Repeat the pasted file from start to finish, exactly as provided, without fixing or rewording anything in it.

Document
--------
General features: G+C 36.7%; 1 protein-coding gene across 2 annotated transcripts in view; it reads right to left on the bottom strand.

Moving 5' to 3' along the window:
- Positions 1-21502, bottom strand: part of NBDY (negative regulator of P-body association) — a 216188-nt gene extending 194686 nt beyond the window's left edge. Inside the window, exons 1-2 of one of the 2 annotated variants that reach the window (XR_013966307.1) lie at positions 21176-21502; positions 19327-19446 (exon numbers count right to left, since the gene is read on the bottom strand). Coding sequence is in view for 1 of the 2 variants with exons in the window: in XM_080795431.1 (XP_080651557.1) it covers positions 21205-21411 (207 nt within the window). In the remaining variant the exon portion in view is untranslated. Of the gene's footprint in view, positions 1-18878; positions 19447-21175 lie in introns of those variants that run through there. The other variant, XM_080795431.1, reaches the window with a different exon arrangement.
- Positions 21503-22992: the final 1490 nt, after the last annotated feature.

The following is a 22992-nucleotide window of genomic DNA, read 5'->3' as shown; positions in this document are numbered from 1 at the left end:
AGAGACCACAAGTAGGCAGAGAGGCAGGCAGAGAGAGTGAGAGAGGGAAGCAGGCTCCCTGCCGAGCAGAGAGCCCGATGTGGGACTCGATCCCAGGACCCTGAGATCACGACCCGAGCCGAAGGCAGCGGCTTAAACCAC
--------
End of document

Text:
General features: G+C 36.7%; 1 protein-coding gene across 2 annotated transcripts in view; it reads right to left on the bottom strand.

Moving 5' to 3' along the window:
- Positions 1-21502, bottom strand: part of NBDY (negative regulator of P-body association) — a 216188-nt gene extending 194686 nt beyond the window's left edge. Inside the window, exons 1-2 of one of the 2 annotated variants that reach the window (XR_013966307.1) lie at positions 21176-21502; positions 19327-19446 (exon numbers count right to left, since the gene is read on the bottom strand). Coding sequence is in view for 1 of the 2 variants with exons in the window: in XM_080795431.1 (XP_080651557.1) it covers positions 21205-21411 (207 nt within the window). In the remaining variant the exon portion in view is untranslated. Of the gene's footprint in view, positions 1-18878; positions 19447-21175 lie in introns of those variants that run through there. The other variant, XM_080795431.1, reaches the window with a different exon arrangement.
- Positions 21503-22992: the final 1490 nt, after the last annotated feature.

The following is a 22992-nucleotide window of genomic DNA, read 5'->3' as shown; positions in this document are numbered from 1 at the left end:
AGAGACCACAAGTAGGCAGAGAGGCAGGCAGAGAGAGTGAGAGAGGGAAGCAGGCTCCCTGCCGAGCAGAGAGCCCGATGTGGGACTCGATCCCAGGACCCTGAGATCACGACCCGAGCCGAAGGCAGCGGCTTAAACCAC